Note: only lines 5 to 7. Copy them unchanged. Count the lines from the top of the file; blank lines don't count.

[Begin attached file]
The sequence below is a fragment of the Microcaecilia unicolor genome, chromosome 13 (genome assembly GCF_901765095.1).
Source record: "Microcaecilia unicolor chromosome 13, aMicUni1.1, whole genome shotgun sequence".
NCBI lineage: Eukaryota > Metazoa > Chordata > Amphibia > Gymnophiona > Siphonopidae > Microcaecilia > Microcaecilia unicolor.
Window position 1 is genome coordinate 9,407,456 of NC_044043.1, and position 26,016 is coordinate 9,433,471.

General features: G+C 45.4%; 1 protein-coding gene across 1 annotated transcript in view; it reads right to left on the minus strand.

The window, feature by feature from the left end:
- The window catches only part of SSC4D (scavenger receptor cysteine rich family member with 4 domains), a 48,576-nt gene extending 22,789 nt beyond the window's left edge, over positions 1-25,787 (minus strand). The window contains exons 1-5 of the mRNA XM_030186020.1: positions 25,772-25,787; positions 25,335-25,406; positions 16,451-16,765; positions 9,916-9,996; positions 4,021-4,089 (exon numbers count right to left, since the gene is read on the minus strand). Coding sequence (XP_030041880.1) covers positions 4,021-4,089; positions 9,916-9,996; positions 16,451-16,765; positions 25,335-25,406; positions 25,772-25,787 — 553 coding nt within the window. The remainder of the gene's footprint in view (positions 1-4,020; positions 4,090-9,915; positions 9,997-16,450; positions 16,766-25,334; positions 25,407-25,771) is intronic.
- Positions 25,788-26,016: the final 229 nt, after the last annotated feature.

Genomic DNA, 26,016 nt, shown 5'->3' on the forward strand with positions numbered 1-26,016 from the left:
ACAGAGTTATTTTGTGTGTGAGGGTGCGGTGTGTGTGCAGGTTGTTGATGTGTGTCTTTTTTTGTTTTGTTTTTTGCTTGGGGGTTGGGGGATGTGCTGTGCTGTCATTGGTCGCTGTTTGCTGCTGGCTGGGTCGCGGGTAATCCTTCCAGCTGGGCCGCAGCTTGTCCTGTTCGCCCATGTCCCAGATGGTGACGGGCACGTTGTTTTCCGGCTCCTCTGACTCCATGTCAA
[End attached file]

General features: G+C 45.4%; 1 protein-coding gene across 1 annotated transcript in view; it reads right to left on the minus strand.

The window, feature by feature from the left end:
- The window catches only part of SSC4D (scavenger receptor cysteine rich family member with 4 domains), a 48,576-nt gene extending 22,789 nt beyond the window's left edge, over positions 1-25,787 (minus strand). The window contains exons 1-5 of the mRNA XM_030186020.1: positions 25,772-25,787; positions 25,335-25,406; positions 16,451-16,765; positions 9,916-9,996; positions 4,021-4,089 (exon numbers count right to left, since the gene is read on the minus strand). Coding sequence (XP_030041880.1) covers positions 4,021-4,089; positions 9,916-9,996; positions 16,451-16,765; positions 25,335-25,406; positions 25,772-25,787 — 553 coding nt within the window. The remainder of the gene's footprint in view (positions 1-4,020; positions 4,090-9,915; positions 9,997-16,450; positions 16,766-25,334; positions 25,407-25,771) is intronic.